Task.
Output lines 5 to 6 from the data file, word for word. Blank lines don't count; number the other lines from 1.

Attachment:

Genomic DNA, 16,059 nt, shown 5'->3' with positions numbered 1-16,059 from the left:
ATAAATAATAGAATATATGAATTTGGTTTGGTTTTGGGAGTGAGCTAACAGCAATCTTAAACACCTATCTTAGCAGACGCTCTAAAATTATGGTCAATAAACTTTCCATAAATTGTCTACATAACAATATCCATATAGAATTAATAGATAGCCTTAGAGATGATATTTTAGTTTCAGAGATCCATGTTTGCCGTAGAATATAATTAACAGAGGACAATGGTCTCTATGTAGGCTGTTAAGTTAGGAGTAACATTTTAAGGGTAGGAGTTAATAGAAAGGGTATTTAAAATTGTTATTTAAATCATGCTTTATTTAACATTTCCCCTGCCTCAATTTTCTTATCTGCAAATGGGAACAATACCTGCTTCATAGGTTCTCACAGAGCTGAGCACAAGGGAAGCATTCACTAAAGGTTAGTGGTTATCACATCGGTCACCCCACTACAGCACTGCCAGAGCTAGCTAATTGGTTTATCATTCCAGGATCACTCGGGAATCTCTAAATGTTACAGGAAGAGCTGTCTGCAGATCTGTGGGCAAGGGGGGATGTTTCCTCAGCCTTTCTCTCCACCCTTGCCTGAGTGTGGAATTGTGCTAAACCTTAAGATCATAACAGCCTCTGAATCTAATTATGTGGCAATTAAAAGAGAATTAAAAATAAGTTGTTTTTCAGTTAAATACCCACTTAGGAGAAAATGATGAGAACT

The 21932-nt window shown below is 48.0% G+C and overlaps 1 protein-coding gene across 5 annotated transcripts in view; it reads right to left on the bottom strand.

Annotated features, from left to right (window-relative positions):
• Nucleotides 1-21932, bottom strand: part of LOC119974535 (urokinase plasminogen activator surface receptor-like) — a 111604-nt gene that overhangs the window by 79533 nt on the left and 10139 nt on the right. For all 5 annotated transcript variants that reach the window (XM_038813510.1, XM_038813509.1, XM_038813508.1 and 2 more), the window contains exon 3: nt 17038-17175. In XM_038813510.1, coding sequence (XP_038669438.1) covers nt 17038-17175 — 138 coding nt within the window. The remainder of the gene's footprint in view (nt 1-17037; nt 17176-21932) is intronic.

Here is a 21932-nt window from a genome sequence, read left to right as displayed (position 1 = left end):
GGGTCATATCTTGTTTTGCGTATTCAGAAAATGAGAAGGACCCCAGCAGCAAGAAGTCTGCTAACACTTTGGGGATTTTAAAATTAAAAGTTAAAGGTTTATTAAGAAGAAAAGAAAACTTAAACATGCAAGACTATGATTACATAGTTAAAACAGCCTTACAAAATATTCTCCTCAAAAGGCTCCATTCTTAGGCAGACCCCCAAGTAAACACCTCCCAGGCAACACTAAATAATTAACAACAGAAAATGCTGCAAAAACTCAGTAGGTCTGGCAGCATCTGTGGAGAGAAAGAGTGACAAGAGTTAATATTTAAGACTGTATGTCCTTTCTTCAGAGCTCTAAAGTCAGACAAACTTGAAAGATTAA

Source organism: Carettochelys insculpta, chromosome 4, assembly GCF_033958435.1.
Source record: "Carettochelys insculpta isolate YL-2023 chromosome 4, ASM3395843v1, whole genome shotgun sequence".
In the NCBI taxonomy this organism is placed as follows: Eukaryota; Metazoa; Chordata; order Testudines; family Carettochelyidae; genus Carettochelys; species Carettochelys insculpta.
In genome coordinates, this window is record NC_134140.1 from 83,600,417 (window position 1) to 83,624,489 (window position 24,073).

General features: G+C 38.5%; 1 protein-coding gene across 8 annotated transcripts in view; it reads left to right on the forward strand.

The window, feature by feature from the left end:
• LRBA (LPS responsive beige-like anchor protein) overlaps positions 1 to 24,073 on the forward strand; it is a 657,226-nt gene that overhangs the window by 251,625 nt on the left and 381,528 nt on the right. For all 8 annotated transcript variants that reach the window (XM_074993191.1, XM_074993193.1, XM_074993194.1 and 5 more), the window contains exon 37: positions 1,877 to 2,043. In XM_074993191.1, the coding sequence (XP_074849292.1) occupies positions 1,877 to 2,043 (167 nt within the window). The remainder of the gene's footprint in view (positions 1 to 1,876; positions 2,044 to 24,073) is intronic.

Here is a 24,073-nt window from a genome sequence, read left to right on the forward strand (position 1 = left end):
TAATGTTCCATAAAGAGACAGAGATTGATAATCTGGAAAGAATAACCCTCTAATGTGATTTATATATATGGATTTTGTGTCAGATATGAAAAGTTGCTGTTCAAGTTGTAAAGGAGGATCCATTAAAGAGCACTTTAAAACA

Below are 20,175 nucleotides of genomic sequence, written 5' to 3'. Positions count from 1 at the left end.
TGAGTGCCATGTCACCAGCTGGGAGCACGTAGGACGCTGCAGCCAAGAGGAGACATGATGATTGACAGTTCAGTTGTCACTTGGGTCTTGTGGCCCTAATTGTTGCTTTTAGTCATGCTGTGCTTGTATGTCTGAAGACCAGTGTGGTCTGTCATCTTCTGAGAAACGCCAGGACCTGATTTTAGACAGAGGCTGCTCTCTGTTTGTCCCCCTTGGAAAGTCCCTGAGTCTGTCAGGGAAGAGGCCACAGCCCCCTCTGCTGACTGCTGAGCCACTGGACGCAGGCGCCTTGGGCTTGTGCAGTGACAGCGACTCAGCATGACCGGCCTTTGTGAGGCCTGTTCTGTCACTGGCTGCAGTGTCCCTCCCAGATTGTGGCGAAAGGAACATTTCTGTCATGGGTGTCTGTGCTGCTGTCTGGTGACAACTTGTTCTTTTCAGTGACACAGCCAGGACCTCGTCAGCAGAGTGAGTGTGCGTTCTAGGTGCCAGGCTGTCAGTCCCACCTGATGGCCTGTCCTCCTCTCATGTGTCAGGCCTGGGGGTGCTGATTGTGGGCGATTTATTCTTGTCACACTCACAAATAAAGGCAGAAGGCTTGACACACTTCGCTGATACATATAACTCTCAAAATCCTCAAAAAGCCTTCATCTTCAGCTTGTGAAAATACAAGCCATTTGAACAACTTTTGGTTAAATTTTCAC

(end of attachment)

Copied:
• Nucleotides 1-21932, bottom strand: part of LOC119974535 (urokinase plasminogen activator surface receptor-like) — a 111604-nt gene that overhangs the window by 79533 nt on the left and 10139 nt on the right. For all 5 annotated transcript variants that reach the window (XM_038813510.1, XM_038813509.1, XM_038813508.1 and 2 more), the window contains exon 3: nt 17038-17175. In XM_038813510.1, coding sequence (XP_038669438.1) covers nt 17038-17175 — 138 coding nt within the window. The remainder of the gene's footprint in view (nt 1-17037; nt 17176-21932) is intronic.

Here is a 21932-nt window from a genome sequence, read left to right as displayed (position 1 = left end):